Reviews of Morning Glory, the romantic workplace comedy starring a very charming Rachel McAdams, are out, and a consensus of sorts has formed: It’s neither as bad or good as it could be. In the words of David Edelstein, “Morning Glory isn’t terrible. It has a lot of craft, a lot of star power, and a fair number of laughs. What irks me is that the filmmakers settle for so little … They follow the formula, no matter how insipid and predictable.” But for romantic-comedy devotees, the formula is enough. Girl and boy meet, something contrived happens, and boy and girl end up together, all while tugging heartstrings, jerking tears, provoking “aws,” and unleashing giggles. Genre-lovers don’t need a review, they need a breakdown, explaining just how the totally predictable Morning Glory fulfills their very precise rom-com needs and where it fits in the canon. So, we made one for you.
Workplace Romance, with a heavy helping of Newsroom Passion (see: Broadcast News), a dash of Old People Have Chemistry (see: Something’s Gotta Give) and Workaholic Finds Love (see: The Proposal, The Wedding Planner), but thankfully not even a pinch of May-December Smooshing (Sabrina).
Notting Hill director Roger Michell; Devil Wears Prada and 27 Dresses writer Aline McKenna Brosh; Harrison Ford (Working Girl, Sabrina, and, of course, the romantic-comedy ideal trapped in a space movie known as Han Solo); Diane Keaton (far too much experience in the field to name individually); Rachel McAdams (Wedding Crashers); Patrick Wilson (The Switch).
Barrier … to Love
She’s a workaholic … He just wants her to turn off her phone during sex!
She’s a workaholic … He just wants to talk to her during dinner, not watch the TV news!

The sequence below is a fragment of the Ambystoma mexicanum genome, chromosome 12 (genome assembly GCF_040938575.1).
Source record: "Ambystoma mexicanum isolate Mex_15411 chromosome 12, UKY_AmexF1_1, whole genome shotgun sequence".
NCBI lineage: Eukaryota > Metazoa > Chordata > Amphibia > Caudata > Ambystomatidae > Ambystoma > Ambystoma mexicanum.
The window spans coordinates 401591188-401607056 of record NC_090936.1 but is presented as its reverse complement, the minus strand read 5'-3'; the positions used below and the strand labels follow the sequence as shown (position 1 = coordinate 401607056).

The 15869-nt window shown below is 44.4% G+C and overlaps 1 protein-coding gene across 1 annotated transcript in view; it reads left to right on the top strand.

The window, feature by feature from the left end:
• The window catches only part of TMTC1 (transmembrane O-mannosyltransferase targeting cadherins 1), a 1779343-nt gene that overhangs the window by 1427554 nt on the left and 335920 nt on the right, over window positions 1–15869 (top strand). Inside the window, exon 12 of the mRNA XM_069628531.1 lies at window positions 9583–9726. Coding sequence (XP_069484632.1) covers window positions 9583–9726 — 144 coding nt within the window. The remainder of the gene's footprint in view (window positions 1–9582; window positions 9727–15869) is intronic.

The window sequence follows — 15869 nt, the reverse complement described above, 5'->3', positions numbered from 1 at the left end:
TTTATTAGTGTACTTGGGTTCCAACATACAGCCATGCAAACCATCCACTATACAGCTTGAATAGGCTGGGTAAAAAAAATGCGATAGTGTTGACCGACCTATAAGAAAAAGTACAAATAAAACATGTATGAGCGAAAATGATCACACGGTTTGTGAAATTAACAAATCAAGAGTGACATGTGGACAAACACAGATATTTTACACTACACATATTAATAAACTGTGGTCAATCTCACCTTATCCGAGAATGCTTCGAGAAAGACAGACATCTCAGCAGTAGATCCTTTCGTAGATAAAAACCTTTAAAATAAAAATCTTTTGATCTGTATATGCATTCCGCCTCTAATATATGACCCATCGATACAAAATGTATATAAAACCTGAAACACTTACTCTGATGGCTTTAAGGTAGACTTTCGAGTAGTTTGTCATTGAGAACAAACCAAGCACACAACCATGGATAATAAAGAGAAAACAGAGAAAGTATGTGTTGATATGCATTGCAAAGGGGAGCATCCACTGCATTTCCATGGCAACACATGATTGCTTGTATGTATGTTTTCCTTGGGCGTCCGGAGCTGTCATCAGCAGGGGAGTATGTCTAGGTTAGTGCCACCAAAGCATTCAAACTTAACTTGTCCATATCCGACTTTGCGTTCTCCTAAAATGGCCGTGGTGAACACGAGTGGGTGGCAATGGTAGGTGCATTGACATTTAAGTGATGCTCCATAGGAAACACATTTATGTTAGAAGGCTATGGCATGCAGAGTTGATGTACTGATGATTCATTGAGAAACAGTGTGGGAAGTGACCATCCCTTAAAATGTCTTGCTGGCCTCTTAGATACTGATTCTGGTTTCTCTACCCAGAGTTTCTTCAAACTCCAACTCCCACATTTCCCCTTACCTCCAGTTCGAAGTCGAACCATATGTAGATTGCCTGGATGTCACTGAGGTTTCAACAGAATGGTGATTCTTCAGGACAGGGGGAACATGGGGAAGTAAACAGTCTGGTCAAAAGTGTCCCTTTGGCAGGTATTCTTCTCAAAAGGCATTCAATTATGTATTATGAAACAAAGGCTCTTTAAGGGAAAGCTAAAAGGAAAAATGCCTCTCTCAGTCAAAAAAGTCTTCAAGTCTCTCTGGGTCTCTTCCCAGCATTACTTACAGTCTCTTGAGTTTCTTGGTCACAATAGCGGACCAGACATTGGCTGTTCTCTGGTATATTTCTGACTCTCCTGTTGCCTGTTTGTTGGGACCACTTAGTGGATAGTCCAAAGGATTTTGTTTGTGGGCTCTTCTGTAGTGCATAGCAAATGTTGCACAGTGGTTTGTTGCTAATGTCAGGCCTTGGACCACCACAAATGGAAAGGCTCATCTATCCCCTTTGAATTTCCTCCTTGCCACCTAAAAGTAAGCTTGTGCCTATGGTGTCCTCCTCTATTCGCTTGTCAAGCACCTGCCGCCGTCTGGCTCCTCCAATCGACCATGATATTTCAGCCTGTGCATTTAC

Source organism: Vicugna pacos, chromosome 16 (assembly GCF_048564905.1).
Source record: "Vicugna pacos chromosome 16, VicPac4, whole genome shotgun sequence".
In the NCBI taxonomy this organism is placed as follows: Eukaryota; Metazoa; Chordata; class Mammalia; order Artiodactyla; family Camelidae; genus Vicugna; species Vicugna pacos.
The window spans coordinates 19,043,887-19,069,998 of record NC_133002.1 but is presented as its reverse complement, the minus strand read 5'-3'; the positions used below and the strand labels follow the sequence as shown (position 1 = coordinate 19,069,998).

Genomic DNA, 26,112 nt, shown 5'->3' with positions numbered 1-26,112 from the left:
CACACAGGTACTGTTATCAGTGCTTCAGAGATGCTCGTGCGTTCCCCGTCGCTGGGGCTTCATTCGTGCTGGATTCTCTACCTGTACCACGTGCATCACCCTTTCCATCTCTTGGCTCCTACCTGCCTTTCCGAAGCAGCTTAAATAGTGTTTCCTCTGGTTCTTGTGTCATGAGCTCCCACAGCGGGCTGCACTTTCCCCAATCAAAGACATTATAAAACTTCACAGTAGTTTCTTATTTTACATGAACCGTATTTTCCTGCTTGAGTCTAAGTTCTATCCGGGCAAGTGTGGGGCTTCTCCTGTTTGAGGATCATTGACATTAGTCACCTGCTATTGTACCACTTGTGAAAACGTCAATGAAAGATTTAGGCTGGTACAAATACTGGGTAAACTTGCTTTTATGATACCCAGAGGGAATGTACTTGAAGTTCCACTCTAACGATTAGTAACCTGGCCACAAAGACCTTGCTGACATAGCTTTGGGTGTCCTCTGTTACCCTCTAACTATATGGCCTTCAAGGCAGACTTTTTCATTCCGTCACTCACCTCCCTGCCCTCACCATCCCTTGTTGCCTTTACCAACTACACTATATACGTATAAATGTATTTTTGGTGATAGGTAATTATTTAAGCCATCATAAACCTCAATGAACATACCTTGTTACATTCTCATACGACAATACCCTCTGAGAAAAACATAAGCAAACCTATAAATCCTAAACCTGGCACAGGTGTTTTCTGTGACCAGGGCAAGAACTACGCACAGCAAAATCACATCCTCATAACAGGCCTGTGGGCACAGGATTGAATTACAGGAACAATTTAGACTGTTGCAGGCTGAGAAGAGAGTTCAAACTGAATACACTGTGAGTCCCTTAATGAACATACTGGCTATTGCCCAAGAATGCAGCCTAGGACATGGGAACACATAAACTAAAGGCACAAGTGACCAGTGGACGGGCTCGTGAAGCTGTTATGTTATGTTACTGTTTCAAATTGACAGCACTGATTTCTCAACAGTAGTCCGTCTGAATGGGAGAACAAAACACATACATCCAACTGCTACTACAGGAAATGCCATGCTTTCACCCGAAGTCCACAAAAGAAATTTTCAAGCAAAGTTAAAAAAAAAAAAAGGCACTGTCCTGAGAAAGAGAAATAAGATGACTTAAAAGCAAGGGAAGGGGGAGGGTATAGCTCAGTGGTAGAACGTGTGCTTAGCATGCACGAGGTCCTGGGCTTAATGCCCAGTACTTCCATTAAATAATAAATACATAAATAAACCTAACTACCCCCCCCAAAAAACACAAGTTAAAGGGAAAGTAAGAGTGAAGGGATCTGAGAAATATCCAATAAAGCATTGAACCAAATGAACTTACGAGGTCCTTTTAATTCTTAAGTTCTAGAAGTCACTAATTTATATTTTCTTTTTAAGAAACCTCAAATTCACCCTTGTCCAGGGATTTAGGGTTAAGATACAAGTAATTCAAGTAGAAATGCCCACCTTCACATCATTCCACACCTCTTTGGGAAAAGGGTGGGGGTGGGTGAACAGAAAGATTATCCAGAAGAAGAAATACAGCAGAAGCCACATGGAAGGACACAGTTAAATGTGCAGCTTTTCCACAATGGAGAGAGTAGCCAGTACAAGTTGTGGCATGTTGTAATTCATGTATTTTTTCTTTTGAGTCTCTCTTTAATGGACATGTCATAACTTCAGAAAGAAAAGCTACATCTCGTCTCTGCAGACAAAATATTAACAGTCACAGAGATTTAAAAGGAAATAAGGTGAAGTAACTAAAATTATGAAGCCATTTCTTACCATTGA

She’s a workaholic … He just wants her to sleep at his place through the night!
He’s a self-righteous, holier than-thou, serious newsman who disdains morning television … She’s a high-strung, longtime morning-news woman willing to strap on a sumo-wresting suit for a story!
Horribly awkward first date leads to love.
Spunky, underestimated young woman saves the day.
Hostile co-workers bitch each other out on live television.
Spunky, underestimated young woman, overwhelmed, bangs head against wall.
Spunky, underestimated young woman finds out she has gotten her dream job, screeches with joy in the middle of the street.
Spunky, underestimated young woman sprints across town to arrive somewhere in the nick of time.
People still looking for apartments via newspaper listing.
Boss Who Is Stern But on Your Side
Jeff Goldblum, as the network brass and McAdams’s boss man, takes her to task for bad ratings (stern!), but recognizes talent when he sees it (on your side!).
Romantic Crescendo Locations
Schiller’s Liquor Bar
Studio dressing room
0.5 and you saw the scene in the trailer.
Place on Rom-Com Quality Continuum
Morning Glory is more com than rom, privileging the non-romantical, workplace relationship between Ford and McAdams over the romance between McAdams and Wilson. (Keaton and Ford’s relationship is sadly relegated to little more than a footnote.) But even though the romance is just a B-story-line, it’s still better than the A-stories in abhorrent rom-coms like Fool’s Gold and Ghosts of Girlfriends Past. Furthermore, such is Rachel McAdams’s inherent rom-cominess that she elevates Morning Glory to around the level of a 27 Dresses. Or, to put this in TV-news rom-com terms, Morning Glory falls far, far short of its almost perfect ancestor Broadcast News, but does come out well ahead of The Ugly Truth.